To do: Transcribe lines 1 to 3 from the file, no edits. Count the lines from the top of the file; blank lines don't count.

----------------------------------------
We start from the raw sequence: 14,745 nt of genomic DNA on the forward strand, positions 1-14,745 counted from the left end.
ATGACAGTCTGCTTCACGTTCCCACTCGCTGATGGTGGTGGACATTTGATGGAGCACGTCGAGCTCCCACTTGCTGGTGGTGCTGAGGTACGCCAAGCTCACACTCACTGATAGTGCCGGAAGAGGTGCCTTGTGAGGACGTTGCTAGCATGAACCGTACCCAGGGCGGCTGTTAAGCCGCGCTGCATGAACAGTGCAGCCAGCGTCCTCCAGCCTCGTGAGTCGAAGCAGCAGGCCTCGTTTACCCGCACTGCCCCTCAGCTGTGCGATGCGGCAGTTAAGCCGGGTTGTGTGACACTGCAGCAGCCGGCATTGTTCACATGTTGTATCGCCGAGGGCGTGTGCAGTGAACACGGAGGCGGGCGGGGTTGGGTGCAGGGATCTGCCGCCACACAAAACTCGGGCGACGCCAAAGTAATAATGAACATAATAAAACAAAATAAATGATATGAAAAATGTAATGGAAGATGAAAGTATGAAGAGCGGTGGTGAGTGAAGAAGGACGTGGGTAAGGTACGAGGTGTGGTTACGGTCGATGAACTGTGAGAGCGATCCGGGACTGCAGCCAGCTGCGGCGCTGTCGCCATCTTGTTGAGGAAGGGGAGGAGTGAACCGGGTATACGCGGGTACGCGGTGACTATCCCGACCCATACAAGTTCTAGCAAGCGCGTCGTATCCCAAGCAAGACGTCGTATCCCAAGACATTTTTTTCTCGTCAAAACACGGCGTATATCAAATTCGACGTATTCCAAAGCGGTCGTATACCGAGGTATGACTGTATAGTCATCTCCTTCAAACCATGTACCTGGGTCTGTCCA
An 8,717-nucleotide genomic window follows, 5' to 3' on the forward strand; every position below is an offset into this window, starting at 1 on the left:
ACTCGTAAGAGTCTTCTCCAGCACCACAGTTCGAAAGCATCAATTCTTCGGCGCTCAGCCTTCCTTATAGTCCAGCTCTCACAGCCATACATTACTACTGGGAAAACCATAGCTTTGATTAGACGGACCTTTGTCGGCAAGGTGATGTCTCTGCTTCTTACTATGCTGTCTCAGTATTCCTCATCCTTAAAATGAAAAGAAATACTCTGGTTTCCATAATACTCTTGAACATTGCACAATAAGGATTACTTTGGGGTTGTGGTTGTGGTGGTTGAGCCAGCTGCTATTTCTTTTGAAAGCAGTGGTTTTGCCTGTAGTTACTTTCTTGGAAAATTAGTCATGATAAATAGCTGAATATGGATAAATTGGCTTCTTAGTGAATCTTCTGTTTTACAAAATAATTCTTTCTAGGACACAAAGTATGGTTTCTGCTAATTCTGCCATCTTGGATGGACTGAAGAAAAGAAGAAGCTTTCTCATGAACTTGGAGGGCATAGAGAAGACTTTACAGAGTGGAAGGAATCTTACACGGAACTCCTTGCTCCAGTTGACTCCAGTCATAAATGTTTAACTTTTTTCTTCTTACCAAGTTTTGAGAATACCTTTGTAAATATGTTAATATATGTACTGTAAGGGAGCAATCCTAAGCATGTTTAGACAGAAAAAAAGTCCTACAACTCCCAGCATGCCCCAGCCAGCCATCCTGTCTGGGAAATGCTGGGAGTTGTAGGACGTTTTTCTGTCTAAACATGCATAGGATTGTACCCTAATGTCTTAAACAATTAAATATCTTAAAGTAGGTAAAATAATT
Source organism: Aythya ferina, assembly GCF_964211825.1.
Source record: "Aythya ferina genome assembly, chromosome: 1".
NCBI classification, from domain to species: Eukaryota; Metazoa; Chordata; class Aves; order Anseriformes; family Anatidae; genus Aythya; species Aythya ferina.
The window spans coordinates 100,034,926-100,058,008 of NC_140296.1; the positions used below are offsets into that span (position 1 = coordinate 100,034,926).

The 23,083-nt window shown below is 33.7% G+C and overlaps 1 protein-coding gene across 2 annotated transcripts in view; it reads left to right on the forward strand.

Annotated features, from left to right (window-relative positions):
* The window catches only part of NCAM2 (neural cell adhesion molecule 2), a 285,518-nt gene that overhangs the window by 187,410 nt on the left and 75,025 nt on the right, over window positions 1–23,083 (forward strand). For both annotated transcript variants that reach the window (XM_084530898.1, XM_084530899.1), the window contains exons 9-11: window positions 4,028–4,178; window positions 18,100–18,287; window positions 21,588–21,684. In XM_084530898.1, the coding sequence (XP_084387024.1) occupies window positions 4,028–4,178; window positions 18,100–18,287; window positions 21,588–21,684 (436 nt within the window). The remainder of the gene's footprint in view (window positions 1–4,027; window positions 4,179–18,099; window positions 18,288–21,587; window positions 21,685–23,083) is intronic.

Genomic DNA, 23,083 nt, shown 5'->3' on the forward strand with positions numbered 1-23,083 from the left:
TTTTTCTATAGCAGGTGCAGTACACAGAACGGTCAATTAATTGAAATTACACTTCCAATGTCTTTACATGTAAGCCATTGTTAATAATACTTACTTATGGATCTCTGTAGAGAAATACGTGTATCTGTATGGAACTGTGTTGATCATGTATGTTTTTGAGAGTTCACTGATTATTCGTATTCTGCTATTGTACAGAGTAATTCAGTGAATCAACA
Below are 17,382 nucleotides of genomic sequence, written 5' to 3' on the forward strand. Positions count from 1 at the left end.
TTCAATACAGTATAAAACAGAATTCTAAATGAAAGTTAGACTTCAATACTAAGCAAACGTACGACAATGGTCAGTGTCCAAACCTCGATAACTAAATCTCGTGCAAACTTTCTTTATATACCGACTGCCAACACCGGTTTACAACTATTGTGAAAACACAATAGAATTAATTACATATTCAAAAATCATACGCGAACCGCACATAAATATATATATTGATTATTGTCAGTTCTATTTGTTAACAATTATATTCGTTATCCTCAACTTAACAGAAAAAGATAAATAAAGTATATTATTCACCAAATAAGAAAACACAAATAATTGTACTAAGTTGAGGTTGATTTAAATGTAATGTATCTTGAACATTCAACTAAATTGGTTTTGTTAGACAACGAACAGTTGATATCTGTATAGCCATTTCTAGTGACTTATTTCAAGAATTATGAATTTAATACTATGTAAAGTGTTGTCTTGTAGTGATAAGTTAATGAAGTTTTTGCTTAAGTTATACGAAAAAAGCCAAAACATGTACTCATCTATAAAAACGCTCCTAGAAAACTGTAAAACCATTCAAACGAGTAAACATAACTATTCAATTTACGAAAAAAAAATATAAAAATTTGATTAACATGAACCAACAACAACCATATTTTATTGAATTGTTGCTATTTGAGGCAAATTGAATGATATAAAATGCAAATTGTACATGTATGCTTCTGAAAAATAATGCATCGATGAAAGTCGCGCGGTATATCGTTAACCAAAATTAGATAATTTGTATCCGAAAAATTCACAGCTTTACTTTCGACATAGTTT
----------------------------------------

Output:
We start from the raw sequence: 14,745 nt of genomic DNA on the forward strand, positions 1-14,745 counted from the left end.
ATGACAGTCTGCTTCACGTTCCCACTCGCTGATGGTGGTGGACATTTGATGGAGCACGTCGAGCTCCCACTTGCTGGTGGTGCTGAGGTACGCCAAGCTCACACTCACTGATAGTGCCGGAAGAGGTGCCTTGTGAGGACGTTGCTAGCATGAACCGTACCCAGGGCGGCTGTTAAGCCGCGCTGCATGAACAGTGCAGCCAGCGTCCTCCAGCCTCGTGAGTCGAAGCAGCAGGCCTCGTTTACCCGCACTGCCCCTCAGCTGTGCGATGCGGCAGTTAAGCCGGGTTGTGTGACACTGCAGCAGCCGGCATTGTTCACATGTTGTATCGCCGAGGGCGTGTGCAGTGAACACGGAGGCGGGCGGGGTTGGGTGCAGGGATCTGCCGCCACACAAAACTCGGGCGACGCCAAAGTAATAATGAACATAATAAAACAAAATAAATGATATGAAAAATGTAATGGAAGATGAAAGTATGAAGAGCGGTGGTGAGTGAAGAAGGACGTGGGTAAGGTACGAGGTGTGGTTACGGTCGATGAACTGTGAGAGCGATCCGGGACTGCAGCCAGCTGCGGCGCTGTCGCCATCTTGTTGAGGAAGGGGAGGAGTGAACCGGGTATACGCGGGTACGCGGTGACTATCCCGACCCATACAAGTTCTAGCAAGCGCGTCGTATCCCAAGCAAGACGTCGTATCCCAAGACATTTTTTTCTCGTCAAAACACGGCGTATATCAAATTCGACGTATTCCAAAGCGGTCGTATACCGAGGTATGACTGTATAGTCATCTCCTTCAAACCATGTACCTGGGTCTGTCCA
An 8,717-nucleotide genomic window follows, 5' to 3' on the forward strand; every position below is an offset into this window, starting at 1 on the left: